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Weather / Early starts and snowy roads for gritting crews in busy week

Meanwhile the Shetland Road Conditions Facebook group has grown increasingly popular in recent days

Photo: Dave Donaldson

GRITTING crews are continuing to have an “exceptionally busy” week as wintry conditions cause difficulties on the roads.

Gritters are often out in poor conditions before many people have breakfast, and staff have had to deal with pretty continuous snowfall over the last three days.

Chair of Shetland Islands Council’s (SIC) environment and transport committee Moraig Lyall said: “We need to thank them for their commitment to keeping going with their efforts to keep the main roads open and the side roads when possible.

“And also to thank those of our own staff and other organisations who continue to go out in difficult conditions to provide the services that folk in our community depend on.”

She added that council gritters are “having an exceptionally busy week with no let-up in the wintry weather”.

Most schools in Shetland have been shut since Monday due to the snow, and there has been disruption all over – from business shutting up shop to flights at Sumburgh being cancelled.

One particular problem from a transport perspective is that the regular snowfall has often filled in the roads that gritters have gone over.

Meanwhile highlighting the tough conditions one gritter was spotted off the road in Stromfirth earlier today.

SIC roads manager Neil Hutcheson. Photo: BBC Radio Shetland

SIC roads manager Neil Hutcheson said the council has drafted in extra resource in the way vehicles like JCBs to work on side roads.

He said there are 19 gritters in total, as well as a tractor with trailer in Fetlar, and three vehicles which focus on footpaths.

The gritters are double manned, apart from two, and with extra workers too there is around 50 staff involved in gritting across Shetland.

Explaining the process behind gritting, Hutcheson said road inspectors tend to go out about 4am to check conditions although in recent days they have not really needed to do that due to the obvious weather.

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He said gritting crews get to their vehicle at around 5.30am to prepare it and then head out.

“Then they just work to the maximum drivers hours that’s permitted,” Hutcheson said.

“[That’s] 11 working hours, ten hours driving. They just work til the end. Obviously conditions like this when the snow is really coming down we can suspend those hours, but they can work later on.”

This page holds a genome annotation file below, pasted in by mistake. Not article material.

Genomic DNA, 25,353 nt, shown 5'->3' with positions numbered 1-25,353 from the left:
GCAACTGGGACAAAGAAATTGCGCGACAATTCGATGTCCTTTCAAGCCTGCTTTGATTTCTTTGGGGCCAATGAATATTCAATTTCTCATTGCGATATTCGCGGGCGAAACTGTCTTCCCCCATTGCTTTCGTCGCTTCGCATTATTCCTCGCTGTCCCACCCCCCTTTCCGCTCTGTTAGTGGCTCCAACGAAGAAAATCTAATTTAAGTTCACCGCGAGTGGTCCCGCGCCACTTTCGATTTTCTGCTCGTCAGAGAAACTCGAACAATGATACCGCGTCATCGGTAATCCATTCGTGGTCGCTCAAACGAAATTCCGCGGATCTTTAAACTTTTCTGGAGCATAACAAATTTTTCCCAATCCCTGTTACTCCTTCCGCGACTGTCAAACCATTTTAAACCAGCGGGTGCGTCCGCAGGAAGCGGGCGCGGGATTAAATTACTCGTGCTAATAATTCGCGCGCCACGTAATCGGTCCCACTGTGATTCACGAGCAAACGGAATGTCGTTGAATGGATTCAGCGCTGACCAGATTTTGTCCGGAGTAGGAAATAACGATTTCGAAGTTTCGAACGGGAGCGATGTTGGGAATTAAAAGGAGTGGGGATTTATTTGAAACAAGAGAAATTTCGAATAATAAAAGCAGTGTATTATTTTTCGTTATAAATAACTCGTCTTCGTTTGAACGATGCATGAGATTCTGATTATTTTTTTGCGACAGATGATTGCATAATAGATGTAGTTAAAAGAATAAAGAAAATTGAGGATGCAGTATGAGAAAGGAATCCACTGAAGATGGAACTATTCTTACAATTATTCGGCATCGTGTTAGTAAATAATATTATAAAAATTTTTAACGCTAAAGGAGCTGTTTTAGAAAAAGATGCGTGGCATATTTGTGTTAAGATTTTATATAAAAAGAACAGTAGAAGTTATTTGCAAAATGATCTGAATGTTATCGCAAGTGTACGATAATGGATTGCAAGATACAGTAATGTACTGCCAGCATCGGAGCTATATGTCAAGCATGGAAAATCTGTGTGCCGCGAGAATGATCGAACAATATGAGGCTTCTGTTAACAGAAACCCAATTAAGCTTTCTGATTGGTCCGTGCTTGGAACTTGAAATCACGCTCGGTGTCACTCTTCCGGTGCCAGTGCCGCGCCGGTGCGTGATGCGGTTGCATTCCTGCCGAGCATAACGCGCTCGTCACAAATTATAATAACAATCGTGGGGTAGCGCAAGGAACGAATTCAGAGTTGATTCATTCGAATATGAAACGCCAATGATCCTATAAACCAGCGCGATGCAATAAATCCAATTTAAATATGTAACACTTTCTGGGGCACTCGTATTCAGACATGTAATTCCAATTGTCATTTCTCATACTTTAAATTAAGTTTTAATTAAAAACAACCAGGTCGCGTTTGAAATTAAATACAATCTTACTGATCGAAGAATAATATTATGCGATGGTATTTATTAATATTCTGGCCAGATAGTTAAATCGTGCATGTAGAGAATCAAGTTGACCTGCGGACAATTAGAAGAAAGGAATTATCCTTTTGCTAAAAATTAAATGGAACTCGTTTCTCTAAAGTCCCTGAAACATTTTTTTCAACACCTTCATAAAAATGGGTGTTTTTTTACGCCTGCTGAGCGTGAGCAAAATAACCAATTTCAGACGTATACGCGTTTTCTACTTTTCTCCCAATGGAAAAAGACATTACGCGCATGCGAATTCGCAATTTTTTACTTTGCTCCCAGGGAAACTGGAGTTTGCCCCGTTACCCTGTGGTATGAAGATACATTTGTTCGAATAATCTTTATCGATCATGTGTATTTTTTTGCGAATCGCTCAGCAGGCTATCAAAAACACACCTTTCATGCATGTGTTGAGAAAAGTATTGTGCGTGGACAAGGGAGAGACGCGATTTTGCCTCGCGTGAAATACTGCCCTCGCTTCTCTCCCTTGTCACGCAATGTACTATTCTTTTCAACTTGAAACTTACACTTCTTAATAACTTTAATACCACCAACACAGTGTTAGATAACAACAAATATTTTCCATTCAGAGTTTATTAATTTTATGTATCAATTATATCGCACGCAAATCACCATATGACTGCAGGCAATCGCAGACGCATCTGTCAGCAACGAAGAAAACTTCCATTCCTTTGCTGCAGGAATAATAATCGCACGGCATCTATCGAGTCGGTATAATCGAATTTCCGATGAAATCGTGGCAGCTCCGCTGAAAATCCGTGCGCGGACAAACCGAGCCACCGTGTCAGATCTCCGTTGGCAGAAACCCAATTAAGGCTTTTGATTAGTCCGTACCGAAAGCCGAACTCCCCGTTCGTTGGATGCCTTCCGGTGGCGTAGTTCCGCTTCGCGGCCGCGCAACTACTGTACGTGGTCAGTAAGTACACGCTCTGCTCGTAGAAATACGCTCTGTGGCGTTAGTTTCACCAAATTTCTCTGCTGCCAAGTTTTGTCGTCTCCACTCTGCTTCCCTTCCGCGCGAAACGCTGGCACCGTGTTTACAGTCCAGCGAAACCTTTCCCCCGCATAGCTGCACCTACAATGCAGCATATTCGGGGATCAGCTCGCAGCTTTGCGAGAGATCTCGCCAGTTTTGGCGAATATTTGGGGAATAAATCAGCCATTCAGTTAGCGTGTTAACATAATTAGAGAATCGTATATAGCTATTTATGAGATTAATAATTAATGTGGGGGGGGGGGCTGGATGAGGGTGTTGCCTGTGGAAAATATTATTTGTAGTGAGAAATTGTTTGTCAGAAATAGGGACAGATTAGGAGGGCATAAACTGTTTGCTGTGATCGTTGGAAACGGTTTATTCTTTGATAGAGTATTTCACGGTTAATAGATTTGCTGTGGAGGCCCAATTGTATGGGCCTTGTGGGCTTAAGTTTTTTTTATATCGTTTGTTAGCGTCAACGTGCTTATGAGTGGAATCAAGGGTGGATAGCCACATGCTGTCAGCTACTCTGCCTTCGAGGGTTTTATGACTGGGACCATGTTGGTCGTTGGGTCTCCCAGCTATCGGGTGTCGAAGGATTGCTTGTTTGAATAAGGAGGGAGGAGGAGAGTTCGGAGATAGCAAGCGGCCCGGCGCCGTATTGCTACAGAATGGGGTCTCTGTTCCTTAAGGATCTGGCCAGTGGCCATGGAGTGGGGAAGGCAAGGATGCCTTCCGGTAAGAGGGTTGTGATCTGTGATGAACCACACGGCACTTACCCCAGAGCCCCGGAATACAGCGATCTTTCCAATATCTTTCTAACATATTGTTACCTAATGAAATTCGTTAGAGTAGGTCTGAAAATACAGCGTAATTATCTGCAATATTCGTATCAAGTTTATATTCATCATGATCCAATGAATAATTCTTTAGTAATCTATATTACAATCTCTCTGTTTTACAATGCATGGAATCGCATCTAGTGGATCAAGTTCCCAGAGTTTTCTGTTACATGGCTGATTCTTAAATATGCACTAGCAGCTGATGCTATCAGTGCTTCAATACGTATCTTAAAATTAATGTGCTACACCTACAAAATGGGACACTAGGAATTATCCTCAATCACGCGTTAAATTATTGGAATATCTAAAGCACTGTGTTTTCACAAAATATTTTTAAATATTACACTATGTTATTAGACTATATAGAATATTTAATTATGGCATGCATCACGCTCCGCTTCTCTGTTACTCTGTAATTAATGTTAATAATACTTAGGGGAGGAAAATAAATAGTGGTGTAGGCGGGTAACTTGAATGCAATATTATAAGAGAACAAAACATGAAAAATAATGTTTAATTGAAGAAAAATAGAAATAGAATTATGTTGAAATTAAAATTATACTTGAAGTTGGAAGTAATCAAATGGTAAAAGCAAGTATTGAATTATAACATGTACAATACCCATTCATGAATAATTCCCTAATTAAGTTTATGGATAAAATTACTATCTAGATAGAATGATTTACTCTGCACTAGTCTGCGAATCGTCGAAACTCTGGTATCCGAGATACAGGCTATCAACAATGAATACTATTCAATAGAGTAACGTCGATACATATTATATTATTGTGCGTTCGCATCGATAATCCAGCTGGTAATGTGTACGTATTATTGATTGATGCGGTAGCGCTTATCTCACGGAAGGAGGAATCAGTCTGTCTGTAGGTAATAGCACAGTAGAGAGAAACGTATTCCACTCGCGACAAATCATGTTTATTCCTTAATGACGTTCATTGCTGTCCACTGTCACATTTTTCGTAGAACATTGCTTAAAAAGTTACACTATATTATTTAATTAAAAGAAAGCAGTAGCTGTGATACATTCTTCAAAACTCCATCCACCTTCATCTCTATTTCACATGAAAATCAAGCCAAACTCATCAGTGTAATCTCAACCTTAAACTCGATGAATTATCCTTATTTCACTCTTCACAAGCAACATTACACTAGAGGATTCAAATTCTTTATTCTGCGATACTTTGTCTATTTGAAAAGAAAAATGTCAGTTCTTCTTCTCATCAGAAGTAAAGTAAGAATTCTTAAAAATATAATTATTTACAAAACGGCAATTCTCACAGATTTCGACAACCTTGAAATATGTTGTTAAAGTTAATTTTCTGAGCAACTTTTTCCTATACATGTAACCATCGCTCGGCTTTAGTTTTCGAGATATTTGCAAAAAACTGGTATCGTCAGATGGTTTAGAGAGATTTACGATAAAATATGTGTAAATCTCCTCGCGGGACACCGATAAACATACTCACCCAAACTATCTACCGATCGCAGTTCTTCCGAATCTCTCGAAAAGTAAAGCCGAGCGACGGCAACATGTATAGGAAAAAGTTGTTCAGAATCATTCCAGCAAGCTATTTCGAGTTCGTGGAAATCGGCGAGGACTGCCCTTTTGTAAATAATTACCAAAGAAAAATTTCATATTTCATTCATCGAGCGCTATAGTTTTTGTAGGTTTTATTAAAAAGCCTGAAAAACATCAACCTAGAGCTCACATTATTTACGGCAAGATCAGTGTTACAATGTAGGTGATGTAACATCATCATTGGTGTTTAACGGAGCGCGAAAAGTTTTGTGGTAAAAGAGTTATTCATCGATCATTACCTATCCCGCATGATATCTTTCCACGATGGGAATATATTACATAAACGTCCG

The usual set-up is to work til the back of teatime to make sure people can get home safely. Many staff take the gritter home with them.

Hutcheson said due to the conditions this week the team have been concentrating on main roads and loops, but the extra JCBs are continuing to work on side roads.

He reiterated advice to stay safe on the roads and work from home if possible.

Hutcheson said if people do have to travel then they should make sure they are equipped for it, including appropriate tyres and taking a shovel and appropriate footwear.

Meanwhile one resource the community has increasingly used over recent days is the Facebook group Shetland Road Conditions.

The group was set-up by Ryan Mchale-Smith in 2023 after snow in late February.

It now has more than 5,800 people in the group, with drivers sharing their experiences of road conditions across Shetland to inform each other.

Mchale-Smith said he said up the group because he felt it would be a better way than word of mouth to share information about the state of the roads in wintry periods, “but also for any other hazards or issues that crop up on the roads throughout the year”.

“Obviously it has been handy these last few days,” he added. “It’s not an official resource as it is just people’s opinions but I think it has certainly helped a few people.

“I’ve seen a massive increase in group numbers during the last week so I’m guessing people are finding it useful and recommending it to friends and family.

“The more the merrier I say because the more people that join the more of Shetland will be covered.”

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